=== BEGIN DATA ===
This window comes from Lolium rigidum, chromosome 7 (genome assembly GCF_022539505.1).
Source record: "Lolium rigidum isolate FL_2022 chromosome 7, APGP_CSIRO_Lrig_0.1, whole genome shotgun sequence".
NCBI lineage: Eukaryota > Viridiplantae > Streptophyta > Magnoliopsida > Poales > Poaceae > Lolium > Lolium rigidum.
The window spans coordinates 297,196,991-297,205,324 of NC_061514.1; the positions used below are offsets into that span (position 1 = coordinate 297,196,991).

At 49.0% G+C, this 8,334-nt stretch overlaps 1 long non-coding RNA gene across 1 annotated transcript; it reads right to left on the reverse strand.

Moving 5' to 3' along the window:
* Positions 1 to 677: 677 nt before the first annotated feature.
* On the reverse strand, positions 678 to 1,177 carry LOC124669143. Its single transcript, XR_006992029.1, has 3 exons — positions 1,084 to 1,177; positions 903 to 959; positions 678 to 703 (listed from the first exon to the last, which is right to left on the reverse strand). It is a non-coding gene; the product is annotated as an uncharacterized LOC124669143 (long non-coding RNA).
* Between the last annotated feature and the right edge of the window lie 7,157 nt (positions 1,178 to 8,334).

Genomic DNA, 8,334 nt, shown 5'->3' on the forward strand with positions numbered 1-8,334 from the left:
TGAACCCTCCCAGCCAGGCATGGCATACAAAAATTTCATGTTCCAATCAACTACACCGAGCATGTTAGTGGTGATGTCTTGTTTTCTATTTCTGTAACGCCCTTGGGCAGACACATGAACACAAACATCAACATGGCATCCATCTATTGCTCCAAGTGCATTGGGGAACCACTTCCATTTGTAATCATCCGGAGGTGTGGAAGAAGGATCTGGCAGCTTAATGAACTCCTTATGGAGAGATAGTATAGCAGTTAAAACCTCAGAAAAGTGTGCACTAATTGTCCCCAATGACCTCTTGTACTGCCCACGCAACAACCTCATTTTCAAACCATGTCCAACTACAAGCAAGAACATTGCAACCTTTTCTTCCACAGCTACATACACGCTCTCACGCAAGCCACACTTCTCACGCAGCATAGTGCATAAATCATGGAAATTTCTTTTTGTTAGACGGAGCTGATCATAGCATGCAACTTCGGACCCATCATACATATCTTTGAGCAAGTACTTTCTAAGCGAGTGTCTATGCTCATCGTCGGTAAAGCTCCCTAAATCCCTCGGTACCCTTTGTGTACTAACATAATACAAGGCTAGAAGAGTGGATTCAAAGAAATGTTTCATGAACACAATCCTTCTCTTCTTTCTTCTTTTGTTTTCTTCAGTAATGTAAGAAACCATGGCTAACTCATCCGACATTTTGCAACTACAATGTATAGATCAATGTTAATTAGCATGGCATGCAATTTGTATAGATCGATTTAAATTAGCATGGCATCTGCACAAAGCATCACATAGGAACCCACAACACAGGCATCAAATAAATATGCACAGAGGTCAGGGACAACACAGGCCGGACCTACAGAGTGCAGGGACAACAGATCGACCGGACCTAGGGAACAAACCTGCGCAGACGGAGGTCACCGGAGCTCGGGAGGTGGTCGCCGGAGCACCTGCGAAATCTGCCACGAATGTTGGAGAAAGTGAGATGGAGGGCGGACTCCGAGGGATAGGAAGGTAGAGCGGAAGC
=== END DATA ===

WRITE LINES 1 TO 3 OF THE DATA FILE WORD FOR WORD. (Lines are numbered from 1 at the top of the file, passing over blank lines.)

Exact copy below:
This window comes from Lolium rigidum, chromosome 7 (genome assembly GCF_022539505.1).
Source record: "Lolium rigidum isolate FL_2022 chromosome 7, APGP_CSIRO_Lrig_0.1, whole genome shotgun sequence".
NCBI lineage: Eukaryota > Viridiplantae > Streptophyta > Magnoliopsida > Poales > Poaceae > Lolium > Lolium rigidum.